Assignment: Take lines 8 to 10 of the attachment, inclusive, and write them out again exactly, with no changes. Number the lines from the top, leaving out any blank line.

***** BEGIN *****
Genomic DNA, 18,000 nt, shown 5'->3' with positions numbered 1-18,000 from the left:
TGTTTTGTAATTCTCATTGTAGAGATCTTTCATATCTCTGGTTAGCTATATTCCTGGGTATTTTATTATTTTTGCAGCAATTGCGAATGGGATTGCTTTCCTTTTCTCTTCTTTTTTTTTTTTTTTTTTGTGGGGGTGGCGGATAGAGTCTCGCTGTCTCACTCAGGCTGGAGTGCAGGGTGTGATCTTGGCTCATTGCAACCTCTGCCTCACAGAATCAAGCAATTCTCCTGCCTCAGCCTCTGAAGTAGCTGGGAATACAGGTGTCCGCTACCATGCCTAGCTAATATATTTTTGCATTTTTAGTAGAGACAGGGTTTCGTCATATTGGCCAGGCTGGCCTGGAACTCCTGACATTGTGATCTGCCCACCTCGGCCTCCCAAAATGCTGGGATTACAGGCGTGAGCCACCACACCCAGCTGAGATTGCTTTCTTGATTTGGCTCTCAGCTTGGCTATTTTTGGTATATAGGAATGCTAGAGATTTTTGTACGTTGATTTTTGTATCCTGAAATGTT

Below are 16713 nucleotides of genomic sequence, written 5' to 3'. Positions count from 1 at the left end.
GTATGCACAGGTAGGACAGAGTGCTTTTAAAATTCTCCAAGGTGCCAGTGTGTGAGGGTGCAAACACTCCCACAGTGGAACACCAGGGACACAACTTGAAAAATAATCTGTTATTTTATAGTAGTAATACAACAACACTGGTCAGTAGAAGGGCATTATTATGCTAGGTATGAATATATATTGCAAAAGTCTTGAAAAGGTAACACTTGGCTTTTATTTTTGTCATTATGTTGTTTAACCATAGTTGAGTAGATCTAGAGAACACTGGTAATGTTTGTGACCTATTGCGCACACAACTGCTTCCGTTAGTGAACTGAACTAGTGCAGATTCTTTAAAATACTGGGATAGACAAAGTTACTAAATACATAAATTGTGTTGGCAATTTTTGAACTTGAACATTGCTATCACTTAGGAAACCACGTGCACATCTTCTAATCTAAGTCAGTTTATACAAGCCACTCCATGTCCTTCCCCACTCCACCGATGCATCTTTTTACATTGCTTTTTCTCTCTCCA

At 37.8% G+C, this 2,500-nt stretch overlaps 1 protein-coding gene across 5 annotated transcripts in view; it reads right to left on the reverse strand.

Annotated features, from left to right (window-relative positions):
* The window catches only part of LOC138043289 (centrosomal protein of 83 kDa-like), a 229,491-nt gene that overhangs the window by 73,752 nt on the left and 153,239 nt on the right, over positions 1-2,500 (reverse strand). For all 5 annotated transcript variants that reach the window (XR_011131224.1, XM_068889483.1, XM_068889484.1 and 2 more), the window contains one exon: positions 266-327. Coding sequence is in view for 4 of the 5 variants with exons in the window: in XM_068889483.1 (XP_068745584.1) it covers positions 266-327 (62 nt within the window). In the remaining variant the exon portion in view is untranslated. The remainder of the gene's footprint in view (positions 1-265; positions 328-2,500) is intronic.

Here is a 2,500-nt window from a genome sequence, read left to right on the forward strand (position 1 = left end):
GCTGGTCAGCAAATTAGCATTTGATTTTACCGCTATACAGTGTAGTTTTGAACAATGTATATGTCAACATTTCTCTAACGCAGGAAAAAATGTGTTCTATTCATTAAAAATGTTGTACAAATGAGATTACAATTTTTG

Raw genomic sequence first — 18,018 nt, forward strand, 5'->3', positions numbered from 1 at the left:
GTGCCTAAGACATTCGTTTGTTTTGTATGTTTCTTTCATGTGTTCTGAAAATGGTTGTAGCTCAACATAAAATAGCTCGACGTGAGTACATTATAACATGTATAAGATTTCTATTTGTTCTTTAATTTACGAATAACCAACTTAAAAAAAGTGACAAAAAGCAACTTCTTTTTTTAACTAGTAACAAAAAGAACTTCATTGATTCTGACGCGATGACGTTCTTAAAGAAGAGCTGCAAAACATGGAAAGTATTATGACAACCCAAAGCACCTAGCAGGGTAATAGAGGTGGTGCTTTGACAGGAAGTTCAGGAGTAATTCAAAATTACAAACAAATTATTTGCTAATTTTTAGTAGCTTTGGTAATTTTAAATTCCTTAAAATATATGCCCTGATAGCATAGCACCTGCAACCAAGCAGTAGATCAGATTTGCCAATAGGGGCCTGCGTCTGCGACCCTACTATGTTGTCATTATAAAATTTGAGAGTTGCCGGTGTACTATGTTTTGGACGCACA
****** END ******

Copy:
Here is a 2,500-nt window from a genome sequence, read left to right on the forward strand (position 1 = left end):
GCTGGTCAGCAAATTAGCATTTGATTTTACCGCTATACAGTGTAGTTTTGAACAATGTATATGTCAACATTTCTCTAACGCAGGAAAAAATGTGTTCTATTCATTAAAAATGTTGTACAAATGAGATTACAATTTTTG

Raw genomic sequence first — 18,018 nt, forward strand, 5'->3', positions numbered from 1 at the left: